Douglas Murray On Stephen Toope’s ‘Disastrous’ Reign At Cambridge

In the video below, Douglas Murray discusses the legacy left behind at Cambridge, following the resignation of the vice chancellor, Stephen Toope. In The Spectator, Douglas Murray wrote that ‘his time in the post has been an unmitigated disaster.’

The first question posed to Douglas Murray is about what he believes the motivation behind the resignation was. He speaks about the official reason being given as ‘wanting to spend more time with [his] family’ as potentially being the infamous cop-out, common in British politics. Douglas Murray believes this to be untrue due to the fact that Stephen Toope’s tenure has been ‘marred by a whole set of controversies, battles within the university, and indeed with the wider culture.’ He speaks about the negative attention garnering the university as a result of his tenure and that ‘he is leaving because he is no good at the job and everyone knows it.’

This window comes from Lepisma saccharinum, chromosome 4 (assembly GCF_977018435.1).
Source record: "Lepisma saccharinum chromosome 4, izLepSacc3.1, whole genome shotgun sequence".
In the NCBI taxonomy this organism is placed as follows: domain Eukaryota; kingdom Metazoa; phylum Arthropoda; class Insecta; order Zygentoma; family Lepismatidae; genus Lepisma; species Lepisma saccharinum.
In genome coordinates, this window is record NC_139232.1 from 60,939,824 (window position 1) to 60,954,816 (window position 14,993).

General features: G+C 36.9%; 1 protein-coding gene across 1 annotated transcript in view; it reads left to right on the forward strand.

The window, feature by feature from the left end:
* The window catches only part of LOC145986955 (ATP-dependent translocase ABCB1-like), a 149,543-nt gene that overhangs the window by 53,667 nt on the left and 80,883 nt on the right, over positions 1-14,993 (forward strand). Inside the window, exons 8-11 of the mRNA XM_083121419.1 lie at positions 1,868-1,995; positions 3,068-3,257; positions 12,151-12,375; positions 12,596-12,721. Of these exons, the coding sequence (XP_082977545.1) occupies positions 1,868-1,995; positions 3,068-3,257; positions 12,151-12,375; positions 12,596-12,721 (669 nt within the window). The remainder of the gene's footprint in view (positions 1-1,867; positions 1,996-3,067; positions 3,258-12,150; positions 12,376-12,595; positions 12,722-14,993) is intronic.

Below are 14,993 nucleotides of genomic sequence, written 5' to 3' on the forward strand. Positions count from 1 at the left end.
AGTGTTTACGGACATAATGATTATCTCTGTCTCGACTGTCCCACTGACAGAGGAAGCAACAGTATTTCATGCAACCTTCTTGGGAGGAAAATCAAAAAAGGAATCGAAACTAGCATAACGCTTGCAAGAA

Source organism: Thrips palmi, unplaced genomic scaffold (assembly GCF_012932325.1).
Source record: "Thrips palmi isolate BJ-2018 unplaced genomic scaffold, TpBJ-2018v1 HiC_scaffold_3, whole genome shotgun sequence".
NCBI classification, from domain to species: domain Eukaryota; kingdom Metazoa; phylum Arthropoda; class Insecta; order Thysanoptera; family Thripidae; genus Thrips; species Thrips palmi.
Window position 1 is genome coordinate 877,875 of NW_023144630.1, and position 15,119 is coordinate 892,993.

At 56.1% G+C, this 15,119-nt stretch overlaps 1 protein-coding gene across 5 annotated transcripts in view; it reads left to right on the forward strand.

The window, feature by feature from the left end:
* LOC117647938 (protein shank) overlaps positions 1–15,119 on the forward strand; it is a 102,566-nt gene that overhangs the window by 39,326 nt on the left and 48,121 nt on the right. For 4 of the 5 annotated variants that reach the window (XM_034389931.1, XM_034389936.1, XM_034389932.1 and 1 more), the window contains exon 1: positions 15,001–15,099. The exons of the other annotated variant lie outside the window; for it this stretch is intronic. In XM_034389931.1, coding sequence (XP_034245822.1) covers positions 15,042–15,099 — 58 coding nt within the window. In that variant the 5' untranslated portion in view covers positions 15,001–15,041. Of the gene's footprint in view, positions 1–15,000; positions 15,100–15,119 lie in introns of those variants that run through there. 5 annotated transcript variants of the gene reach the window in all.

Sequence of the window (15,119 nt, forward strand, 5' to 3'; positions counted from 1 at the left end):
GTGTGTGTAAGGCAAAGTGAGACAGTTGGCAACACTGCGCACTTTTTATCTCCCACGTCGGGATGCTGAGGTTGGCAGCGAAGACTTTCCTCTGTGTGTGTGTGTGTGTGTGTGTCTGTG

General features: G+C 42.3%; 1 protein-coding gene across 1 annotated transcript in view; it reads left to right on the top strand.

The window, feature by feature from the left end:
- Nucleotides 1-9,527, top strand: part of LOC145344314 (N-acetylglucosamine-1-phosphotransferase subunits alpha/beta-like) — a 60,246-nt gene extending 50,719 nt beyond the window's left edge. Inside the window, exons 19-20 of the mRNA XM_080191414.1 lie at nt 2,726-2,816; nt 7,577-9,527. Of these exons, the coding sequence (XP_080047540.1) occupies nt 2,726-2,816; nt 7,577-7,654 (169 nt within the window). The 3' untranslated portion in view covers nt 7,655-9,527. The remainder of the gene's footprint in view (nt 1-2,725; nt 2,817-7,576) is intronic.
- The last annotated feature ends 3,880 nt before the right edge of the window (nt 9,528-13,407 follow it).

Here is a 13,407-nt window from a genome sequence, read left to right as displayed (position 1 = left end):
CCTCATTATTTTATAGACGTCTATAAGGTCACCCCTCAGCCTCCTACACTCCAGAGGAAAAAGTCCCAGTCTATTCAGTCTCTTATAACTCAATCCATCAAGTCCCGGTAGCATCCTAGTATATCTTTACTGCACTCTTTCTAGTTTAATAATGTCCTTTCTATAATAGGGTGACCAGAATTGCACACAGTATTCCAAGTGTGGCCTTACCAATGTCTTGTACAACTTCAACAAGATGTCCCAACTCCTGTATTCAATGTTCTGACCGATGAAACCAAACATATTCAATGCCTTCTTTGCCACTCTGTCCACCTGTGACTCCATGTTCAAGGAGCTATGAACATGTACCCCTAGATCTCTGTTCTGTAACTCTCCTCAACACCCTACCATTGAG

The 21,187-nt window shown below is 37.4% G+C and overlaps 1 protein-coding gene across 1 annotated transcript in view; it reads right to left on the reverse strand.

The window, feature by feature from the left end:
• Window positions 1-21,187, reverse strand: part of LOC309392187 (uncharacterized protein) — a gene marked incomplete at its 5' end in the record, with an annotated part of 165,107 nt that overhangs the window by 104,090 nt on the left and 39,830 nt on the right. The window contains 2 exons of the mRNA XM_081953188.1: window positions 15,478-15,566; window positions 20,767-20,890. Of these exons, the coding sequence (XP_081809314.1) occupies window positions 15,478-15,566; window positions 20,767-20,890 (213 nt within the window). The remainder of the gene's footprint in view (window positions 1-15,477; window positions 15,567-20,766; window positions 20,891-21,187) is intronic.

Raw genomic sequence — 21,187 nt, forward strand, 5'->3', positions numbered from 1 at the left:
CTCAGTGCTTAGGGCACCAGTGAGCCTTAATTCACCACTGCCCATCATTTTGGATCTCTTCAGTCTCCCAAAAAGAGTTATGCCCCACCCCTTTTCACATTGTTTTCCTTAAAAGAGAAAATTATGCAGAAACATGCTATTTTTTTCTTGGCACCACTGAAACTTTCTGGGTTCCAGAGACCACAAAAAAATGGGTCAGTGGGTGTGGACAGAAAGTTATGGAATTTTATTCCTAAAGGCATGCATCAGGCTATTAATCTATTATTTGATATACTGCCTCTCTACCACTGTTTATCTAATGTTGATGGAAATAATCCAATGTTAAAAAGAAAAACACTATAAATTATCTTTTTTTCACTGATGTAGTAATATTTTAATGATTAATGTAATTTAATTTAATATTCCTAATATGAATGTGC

Douglas Murray talks about the how the university was ‘sucking up’ to authoritarian China for funding, and when this was exposed by The Spectator, was unable to be refuted. An example of this was when Stephen Toope was photographed at the Chinese embassy shortly after acquiring the post, and how he spoke about the need for greater cooperation between the authorities in China and educational facilities in the UK.

He speaks about the Chinese backed funding of the university, and how this led to a compromise of free academic enquiry.

He mentions the most ‘striking’ observation, being that of the simultaneous relationship of a vice chancellor of a British university being fostered with China, while a ‘whole set of new speech codes’ he himself instituted, was creeping their way into Cambridge University.

‘Stephen Toope forever talked, during his tenure, about academic freedom, whilst overseeing the trashing of it.’ He speaks about the sacking of a young academic as a result of a small mob being offended by what he had written. This is the antithesis of academic freedom.

You can watch Douglas Murray delve deeper into his thoughts on Stephen Toope and his reign at Cambridge here:

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